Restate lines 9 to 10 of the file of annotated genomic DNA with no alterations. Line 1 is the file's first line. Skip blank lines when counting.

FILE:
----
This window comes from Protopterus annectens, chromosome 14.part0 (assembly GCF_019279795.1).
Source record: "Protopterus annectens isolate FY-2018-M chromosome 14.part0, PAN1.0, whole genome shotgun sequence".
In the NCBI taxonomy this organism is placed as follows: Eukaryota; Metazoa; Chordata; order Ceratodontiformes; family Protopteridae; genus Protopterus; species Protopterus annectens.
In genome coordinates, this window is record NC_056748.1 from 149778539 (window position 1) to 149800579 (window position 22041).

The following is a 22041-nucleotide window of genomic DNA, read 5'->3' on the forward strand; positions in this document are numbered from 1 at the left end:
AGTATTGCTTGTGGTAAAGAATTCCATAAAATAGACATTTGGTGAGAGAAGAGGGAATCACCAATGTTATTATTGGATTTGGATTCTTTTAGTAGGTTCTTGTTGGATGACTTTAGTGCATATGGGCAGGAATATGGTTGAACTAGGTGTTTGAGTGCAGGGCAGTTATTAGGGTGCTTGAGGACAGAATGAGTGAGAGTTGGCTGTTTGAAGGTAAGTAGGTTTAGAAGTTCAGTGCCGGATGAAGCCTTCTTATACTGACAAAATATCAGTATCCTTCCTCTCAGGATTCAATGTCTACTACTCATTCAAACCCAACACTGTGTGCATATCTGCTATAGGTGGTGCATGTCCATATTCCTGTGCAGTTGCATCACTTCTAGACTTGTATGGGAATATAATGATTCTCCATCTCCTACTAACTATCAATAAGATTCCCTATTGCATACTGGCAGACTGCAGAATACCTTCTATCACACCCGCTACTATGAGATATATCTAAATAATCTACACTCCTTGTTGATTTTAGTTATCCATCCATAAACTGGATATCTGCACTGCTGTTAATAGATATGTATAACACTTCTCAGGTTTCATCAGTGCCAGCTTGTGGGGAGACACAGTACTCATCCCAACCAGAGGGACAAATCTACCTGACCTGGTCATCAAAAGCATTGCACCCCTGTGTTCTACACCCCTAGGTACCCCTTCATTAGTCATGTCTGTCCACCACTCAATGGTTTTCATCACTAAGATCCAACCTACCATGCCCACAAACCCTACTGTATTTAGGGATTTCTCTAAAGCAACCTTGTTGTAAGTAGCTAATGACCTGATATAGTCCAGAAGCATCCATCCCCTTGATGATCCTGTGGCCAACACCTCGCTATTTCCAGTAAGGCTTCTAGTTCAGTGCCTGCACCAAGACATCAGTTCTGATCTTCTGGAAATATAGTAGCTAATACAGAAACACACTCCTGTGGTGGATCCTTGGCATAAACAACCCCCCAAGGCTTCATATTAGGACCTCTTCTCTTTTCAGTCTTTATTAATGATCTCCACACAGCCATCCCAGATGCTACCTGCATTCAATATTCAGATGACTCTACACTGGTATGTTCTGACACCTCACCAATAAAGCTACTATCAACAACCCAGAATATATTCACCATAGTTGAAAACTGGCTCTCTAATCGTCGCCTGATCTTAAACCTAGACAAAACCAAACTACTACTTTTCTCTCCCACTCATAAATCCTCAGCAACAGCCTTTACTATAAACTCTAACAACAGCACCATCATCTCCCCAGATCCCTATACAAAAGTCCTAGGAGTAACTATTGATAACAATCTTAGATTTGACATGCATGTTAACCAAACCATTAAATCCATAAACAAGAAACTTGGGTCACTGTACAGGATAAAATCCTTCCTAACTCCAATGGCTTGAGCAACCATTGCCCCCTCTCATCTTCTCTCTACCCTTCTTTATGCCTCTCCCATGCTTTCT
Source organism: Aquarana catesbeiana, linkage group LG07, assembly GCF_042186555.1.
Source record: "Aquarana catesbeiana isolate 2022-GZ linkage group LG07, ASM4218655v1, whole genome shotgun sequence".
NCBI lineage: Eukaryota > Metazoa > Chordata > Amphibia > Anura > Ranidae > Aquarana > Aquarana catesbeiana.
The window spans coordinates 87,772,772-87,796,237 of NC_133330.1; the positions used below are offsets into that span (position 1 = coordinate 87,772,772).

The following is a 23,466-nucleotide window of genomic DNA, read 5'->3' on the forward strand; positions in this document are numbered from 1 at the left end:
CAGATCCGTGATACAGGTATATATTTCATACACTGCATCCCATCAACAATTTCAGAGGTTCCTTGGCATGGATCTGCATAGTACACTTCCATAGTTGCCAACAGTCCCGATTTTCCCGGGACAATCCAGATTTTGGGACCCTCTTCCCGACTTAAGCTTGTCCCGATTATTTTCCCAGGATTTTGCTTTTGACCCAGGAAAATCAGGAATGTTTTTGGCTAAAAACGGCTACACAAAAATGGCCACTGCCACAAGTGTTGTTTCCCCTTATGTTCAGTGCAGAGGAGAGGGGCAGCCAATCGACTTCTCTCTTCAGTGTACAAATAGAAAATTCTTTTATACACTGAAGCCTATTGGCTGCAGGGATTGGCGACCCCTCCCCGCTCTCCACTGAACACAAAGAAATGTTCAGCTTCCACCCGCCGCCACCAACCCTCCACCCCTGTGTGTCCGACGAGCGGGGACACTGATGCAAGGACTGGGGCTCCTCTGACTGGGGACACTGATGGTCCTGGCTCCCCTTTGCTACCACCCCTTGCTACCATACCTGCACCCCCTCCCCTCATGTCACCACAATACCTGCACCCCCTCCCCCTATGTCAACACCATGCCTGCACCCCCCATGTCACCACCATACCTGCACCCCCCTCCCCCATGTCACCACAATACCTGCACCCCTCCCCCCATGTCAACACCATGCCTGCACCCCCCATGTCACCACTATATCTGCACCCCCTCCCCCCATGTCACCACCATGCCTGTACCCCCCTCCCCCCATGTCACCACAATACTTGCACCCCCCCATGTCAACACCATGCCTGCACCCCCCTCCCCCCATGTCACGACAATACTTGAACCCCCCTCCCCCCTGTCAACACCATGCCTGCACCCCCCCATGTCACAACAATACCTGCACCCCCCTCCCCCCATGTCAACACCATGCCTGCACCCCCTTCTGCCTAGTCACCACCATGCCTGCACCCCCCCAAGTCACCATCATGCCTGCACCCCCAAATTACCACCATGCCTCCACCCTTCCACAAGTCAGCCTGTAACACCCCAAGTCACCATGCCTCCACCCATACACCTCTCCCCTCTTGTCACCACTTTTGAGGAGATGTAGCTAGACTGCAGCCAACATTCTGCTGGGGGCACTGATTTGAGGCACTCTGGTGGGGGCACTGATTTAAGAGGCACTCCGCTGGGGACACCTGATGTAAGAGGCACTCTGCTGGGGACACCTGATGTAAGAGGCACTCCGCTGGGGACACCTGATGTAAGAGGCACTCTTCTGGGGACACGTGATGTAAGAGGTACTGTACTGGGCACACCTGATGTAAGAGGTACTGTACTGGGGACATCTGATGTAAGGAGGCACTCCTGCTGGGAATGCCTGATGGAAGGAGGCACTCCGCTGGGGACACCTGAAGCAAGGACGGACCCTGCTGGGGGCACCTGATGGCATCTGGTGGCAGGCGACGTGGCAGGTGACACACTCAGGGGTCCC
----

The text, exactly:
NCBI lineage: Eukaryota > Metazoa > Chordata > Amphibia > Anura > Ranidae > Aquarana > Aquarana catesbeiana.
The window spans coordinates 87,772,772-87,796,237 of NC_133330.1; the positions used below are offsets into that span (position 1 = coordinate 87,772,772).